An assessment of wages needs to be conducted that moves away from treating traditionally ‘male work’ as being paid higher than traditionally ‘female work’.

Second, we need a massive cultural shift. We have allowed harmful stereotypes to take hold and these assumptions go on to form the basis of our policy and laws. Allowing rigid gender roles increases inequality and violence against women.

Women and girls need to be given the assurance that the opportunities available to men will also be available to women. We create and then embed inequality – directly and indirectly – and we need to be the ones to reshape our community and demonstrate the reality that women hold equal value with men. – Gen Peterson, Salvos pastor and Gender Equity advocate


I experience the impact of gender inequality in my own thoughts and self-worth, so this year I pledge to stop apologising for being me. I will choose to exist with strength, grace and dignity; owning my space and my right to speak up in this world. I know that as I become more comfortable in my skin, I give the generations following me permission to be powerful women too. – Jessica Morris, journalist and podcaster


I would like to see change in the way that many women perceive of themselves as being ‘not enough’. These feelings and beliefs can come from decades of male and female stereotyping from a young age, from growing up with poor body image due to mass-media stereotyping, or from experiences during childhood and adolescence that have reinforced this unwarranted belief. I will come alongside women, seeking to nurture and encourage them, to speak truth into their lives that they are loved and worthy, just the way they are. – Lauren Martin, editor and community advocate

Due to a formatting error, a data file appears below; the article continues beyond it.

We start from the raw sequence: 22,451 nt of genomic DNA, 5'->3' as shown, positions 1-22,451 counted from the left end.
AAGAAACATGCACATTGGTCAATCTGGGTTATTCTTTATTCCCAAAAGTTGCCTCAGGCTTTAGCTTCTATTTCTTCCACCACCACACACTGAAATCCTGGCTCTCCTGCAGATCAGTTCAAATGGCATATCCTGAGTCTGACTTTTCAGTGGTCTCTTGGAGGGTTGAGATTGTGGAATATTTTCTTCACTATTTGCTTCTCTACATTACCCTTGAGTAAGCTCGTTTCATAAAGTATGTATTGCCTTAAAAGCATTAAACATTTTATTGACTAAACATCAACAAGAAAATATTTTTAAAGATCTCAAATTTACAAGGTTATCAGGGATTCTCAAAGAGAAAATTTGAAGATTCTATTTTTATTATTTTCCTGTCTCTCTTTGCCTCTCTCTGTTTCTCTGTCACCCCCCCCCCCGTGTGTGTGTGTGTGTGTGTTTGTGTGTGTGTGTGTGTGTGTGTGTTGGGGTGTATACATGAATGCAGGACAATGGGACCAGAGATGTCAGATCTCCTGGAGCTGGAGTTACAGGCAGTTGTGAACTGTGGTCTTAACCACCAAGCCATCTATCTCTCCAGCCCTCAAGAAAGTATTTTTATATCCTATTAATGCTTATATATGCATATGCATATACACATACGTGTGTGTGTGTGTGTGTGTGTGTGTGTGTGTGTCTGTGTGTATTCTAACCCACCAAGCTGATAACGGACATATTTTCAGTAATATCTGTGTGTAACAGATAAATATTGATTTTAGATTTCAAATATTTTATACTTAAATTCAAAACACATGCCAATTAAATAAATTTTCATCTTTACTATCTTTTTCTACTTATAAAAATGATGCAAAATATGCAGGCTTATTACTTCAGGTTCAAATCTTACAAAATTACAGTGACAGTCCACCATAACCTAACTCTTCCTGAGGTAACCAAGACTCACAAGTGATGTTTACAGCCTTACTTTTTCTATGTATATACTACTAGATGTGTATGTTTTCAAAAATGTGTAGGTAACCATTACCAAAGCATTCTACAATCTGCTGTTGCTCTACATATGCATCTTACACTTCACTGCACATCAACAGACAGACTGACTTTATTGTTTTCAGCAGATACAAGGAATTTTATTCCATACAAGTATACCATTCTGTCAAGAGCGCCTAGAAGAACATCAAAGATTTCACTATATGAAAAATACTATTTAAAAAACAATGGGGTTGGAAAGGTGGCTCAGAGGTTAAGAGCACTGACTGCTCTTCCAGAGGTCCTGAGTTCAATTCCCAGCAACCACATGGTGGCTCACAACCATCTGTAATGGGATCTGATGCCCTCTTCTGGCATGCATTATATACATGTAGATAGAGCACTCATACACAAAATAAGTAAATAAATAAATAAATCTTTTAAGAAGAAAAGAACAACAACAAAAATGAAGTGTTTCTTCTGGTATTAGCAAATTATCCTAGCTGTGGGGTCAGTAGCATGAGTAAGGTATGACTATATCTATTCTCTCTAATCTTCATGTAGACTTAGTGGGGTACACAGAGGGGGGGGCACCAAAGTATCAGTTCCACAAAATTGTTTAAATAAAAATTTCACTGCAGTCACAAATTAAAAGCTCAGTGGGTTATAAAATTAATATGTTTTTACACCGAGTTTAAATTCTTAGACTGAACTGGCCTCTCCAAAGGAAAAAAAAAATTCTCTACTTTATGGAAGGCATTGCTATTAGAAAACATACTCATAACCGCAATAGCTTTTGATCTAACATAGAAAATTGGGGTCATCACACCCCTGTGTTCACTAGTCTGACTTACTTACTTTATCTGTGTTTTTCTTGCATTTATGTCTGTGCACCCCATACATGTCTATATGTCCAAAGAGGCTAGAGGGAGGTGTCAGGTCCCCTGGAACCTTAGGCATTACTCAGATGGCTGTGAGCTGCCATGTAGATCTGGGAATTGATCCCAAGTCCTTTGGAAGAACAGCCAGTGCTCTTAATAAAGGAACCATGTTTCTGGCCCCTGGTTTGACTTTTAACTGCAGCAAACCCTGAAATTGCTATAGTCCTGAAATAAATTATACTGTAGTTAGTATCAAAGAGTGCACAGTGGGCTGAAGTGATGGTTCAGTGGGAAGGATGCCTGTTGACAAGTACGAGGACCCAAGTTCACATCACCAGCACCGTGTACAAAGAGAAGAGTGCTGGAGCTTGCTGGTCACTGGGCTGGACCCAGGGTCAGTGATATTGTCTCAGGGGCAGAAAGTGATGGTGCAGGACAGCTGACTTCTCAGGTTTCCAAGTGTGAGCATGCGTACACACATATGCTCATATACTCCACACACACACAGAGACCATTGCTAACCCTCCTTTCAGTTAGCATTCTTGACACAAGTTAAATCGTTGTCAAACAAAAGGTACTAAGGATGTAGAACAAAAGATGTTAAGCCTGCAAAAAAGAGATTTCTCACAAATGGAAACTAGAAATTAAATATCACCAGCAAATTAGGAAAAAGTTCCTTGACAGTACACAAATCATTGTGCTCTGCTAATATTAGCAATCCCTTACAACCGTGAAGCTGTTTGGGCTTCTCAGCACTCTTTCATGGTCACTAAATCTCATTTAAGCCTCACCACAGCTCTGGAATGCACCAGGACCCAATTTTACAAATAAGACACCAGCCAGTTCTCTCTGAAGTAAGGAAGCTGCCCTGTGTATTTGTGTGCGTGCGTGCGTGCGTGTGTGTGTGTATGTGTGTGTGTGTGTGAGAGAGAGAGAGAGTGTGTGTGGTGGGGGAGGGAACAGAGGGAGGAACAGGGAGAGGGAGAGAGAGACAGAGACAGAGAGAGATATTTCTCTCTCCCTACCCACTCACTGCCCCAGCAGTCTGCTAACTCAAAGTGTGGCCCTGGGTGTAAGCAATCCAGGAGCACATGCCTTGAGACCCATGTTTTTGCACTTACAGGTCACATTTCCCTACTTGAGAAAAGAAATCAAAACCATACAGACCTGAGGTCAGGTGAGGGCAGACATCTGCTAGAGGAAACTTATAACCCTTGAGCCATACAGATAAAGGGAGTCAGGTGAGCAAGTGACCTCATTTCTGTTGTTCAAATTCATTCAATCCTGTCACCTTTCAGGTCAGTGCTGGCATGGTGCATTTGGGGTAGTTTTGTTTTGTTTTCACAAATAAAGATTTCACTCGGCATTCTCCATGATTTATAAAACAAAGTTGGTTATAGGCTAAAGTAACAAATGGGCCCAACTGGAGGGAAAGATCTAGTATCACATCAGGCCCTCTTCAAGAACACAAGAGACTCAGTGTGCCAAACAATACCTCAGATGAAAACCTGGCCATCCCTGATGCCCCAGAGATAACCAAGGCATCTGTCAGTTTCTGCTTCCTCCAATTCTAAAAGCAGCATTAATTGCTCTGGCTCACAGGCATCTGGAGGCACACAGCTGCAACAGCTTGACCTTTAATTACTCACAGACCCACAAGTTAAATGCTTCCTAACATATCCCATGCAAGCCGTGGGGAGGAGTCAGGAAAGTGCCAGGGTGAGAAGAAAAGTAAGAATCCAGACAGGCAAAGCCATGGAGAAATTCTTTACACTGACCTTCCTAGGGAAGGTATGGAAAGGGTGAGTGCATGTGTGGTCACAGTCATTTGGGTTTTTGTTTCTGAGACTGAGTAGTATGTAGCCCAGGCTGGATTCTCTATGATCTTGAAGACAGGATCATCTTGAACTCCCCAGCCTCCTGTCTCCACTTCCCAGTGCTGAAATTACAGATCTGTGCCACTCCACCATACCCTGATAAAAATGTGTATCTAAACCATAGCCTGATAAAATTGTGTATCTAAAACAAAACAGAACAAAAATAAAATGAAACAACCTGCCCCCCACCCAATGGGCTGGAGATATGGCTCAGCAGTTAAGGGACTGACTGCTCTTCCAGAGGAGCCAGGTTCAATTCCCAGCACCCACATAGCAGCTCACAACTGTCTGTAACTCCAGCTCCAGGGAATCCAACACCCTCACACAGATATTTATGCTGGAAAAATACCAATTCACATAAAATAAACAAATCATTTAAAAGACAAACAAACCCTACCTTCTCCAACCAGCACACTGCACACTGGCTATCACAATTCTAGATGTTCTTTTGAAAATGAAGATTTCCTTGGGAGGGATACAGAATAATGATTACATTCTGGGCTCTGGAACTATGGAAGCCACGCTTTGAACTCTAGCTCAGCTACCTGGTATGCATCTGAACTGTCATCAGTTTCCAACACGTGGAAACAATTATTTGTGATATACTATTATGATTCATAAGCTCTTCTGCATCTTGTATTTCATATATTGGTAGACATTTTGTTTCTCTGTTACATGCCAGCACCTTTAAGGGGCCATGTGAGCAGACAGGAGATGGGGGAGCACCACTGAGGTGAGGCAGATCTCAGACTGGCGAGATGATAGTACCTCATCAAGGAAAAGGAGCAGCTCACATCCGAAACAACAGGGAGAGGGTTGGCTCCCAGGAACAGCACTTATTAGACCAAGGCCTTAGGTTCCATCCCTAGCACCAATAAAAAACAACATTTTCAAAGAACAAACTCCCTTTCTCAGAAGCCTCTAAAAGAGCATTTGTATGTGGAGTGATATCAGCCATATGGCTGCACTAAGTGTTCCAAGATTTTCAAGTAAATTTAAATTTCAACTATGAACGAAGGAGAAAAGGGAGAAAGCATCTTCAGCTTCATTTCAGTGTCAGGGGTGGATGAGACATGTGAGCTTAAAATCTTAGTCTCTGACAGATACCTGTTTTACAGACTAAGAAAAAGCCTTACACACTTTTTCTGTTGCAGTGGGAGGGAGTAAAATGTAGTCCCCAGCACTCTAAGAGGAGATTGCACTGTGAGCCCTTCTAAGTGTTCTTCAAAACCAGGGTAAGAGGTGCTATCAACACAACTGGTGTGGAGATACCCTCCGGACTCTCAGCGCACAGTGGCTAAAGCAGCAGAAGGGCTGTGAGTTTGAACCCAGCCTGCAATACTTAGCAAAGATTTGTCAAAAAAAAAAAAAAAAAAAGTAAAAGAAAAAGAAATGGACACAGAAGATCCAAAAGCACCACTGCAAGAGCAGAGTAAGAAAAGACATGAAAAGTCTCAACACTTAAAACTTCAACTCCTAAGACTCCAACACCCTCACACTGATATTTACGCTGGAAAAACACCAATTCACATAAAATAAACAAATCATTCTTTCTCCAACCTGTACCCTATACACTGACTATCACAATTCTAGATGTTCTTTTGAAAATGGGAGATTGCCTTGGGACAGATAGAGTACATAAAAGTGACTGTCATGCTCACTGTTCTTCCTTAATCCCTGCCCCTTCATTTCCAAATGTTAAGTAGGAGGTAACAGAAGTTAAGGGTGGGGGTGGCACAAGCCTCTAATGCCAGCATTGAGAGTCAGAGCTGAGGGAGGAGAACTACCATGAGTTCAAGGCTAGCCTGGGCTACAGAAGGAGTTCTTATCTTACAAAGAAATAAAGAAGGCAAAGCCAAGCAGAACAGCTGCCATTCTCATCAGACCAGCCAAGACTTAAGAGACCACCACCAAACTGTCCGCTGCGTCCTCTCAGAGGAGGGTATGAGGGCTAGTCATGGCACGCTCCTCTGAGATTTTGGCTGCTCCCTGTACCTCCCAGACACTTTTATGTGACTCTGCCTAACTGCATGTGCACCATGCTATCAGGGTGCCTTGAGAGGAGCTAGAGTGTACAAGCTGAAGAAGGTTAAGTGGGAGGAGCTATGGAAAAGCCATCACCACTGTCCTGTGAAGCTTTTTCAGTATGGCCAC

One of The Salvation Army’s co-founders, William Booth, famously said, “While women weep, as they do now, I'll fight”. To me, this line acknowledges a truth that women and girls experience the world with a particular sorrow because of their sex – as violence, fear and discrimination work to curtail their freedom. I choose to challenge language and ideas that would make women's pain and alienation from personhood seem inevitable. I will use my voice, talents and networks to persevere in bringing God’s truth – that our sisters are meant for whole, mutual community alongside our brothers and that until the day that happens, The Salvation Army’s work is not done. – Rosy Keane, Salvos pastor, New Zealand


I want to hear and see wisdom and opinion gain much more airplay and traction. So I will continue to encourage and challenge women to share their wisdom and opinions in every possible forum and assist them wherever I can. – Laurie Robertson, Salvation Army officer (pastor)


I have always felt uncomfortable when people tell sexist jokes. I am now choosing to challenge the joke tellers, to explain that it’s not appropriate and perpetuates harmful culture and abuse of women and girls. I’m not sure what response I will get but I don’t care. These so-called jokes have to stop. – David White, small business owner


Be alert! That’s my key message. So many of life’s issues can creep up on us or be allowed to continue, and we can become immune to them. This year’s theme for International Women’s Day is a timely reminder that as individuals, we do have an important role to play – to call out inappropriate behaviour; to challenge the status quo; to be brave and stand up for inequities. Have there been times have we ‘rolled our eyes’ and thought that’s not right, when we should have spoken out?

'Choose to Challenge' is a great theme for this year’s International Women’s Day. It's a call to go and challenge, but it will only gain momentum if you and I 'choose to challenge'. – Kelvin Merrett, Salvation Army officer (pastor)